The ripples started upstream where an older girl, the baby’s older sister, was watching silently, stealthily through the reeds, waiting anxiously to see what would happen. Would this scheme of the last resort bring the baby to safety or would it just usher in the devastation the family had been blessed to avoid at least this long? Would the baby be pulled adoringly out of the water, or would he be deemed a nuisance and a threat, and subjected to the same watery death as all the rest of the newborn Hebrew boys? Miriam watched with her heart in her throat and her fists clenched in tight balls of prayer and demanding.

You might say the ripples started with her. She was the one who was watching Moses’ destiny unfold. She was the one who stayed close enough to see who would find the basket.

The ripples began earlier than that, though, didn’t they? Sure, the baby’s mother was the one who plastered the papyrus basket, ensuring it would be water proof and safe for her precious baby whose short life was already a unique testimony to the mystical intersection of preparedness and providence. His mother was surely the source of the ripples that now found their way to the shoreline.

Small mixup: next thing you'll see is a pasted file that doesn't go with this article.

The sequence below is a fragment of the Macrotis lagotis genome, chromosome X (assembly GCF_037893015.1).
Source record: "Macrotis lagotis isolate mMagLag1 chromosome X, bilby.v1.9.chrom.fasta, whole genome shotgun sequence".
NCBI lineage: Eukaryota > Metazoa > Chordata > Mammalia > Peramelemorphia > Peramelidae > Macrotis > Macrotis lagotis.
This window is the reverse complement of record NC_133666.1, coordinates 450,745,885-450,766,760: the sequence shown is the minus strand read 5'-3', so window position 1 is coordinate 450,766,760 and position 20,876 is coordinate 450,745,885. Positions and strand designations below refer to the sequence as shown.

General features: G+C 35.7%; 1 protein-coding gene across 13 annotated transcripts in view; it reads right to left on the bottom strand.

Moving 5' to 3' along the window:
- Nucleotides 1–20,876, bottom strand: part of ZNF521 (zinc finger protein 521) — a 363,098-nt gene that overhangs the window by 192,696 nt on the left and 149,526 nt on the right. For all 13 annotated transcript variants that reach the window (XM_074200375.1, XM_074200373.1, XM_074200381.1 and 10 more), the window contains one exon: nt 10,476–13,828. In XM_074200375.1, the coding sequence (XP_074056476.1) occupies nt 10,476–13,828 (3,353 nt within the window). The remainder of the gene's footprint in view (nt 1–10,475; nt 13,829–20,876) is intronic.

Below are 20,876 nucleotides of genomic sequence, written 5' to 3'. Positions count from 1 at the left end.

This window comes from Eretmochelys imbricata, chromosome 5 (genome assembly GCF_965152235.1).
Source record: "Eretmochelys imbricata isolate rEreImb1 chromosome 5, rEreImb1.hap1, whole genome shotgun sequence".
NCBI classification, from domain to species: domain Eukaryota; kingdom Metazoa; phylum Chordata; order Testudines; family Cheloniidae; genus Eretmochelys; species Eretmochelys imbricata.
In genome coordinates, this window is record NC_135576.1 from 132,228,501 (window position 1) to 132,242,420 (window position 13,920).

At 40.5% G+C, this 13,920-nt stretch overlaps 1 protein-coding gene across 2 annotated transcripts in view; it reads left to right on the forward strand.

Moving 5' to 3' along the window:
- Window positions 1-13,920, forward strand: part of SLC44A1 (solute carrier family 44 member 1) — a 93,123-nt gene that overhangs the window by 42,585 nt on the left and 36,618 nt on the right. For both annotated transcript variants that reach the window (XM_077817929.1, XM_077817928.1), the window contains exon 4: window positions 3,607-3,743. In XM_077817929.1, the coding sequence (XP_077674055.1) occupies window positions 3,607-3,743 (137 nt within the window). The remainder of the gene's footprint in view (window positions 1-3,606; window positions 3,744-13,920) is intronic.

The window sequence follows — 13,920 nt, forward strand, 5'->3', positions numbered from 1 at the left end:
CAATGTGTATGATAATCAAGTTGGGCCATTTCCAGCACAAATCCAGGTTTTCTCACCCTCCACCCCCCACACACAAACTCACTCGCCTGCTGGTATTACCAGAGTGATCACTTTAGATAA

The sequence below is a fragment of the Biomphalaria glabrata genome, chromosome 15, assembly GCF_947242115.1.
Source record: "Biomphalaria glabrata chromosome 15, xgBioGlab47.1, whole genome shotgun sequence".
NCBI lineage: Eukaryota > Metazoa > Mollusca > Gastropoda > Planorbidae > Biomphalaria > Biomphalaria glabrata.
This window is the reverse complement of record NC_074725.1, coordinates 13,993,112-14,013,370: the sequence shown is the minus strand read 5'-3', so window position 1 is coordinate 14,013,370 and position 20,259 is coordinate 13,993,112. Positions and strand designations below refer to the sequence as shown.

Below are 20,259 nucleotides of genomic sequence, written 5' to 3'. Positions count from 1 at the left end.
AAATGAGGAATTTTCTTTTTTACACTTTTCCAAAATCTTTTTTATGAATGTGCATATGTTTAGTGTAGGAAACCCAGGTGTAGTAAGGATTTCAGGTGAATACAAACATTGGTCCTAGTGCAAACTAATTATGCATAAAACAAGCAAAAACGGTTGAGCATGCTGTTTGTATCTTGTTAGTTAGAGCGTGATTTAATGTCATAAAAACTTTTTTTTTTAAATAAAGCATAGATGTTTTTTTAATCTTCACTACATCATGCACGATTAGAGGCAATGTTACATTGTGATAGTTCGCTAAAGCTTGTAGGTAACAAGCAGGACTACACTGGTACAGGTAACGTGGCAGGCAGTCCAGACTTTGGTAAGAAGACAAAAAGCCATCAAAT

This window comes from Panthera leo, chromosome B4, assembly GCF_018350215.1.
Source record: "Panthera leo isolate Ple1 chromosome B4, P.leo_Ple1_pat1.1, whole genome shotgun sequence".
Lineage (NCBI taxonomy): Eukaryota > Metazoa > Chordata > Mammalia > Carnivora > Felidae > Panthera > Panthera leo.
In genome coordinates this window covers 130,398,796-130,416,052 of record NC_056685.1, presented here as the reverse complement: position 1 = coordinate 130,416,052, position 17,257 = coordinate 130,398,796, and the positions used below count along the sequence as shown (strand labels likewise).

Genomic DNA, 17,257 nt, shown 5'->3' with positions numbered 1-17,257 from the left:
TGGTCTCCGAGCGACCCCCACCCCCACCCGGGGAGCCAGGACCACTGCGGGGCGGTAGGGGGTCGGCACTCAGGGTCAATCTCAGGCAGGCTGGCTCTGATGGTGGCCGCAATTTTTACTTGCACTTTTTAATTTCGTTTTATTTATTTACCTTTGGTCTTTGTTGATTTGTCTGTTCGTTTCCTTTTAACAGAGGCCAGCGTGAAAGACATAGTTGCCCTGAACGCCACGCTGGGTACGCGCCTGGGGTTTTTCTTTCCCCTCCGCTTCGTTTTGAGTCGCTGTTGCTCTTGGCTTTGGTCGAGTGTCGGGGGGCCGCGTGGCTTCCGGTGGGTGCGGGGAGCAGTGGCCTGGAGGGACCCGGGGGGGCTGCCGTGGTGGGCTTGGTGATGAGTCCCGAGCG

Friday, August 22, 2008

Friday Five

Songbird asked us these questions about dates:

1) Datebooks--how do you keep track of your appointments? Electronically? On paper? Month at a glance? Week at a glance?
I'm a paper girl. I just carry around a regular, spiral-bound (denominationally-produced) calendar. My husband and I tried to go to cheap-o Palm Pilots when I was in my last church. It worked there. But once I went on maternity leave and then changed churches we never went back to them. They are sitting plugged in on the kitchen counter in case we are so moved, but they've been there for 8 months, so I doubt we'll grab them any time soon. Our life was simplified when we moved here, so really I'm the only one with a regularly checked calendar.
2) When was the last time you forgot an important date?
A few weeks ago the secretary and I decided to go out to lunch, and I completely forgot I had a meeting with a family to plan a funeral. The death was several months before and the appointment had been on my calendar forever. I flat out didn't check my calendar that morning and too my sweet time at lunch. I was like 45 minutes late. Horrendously embarrassing!

3) When was the last time you went OUT on a date?
Actually, my husband and I went on a bruch river cruise and to the local theater production of Grease just about 3 weeks ago. Before that???? Literally almost a year. We're not so good at that making time for us thing.

4) Name one accessory or item of clothing you love even though it is dated.
A scrunchy for my hair. They just feel better around a ponytail at the gym and don't break my hair. My older sister the fashionista totally shamed me about still owning some the last time I visited her. Now they're all hidden in the dark recesses of my bathroom drawers.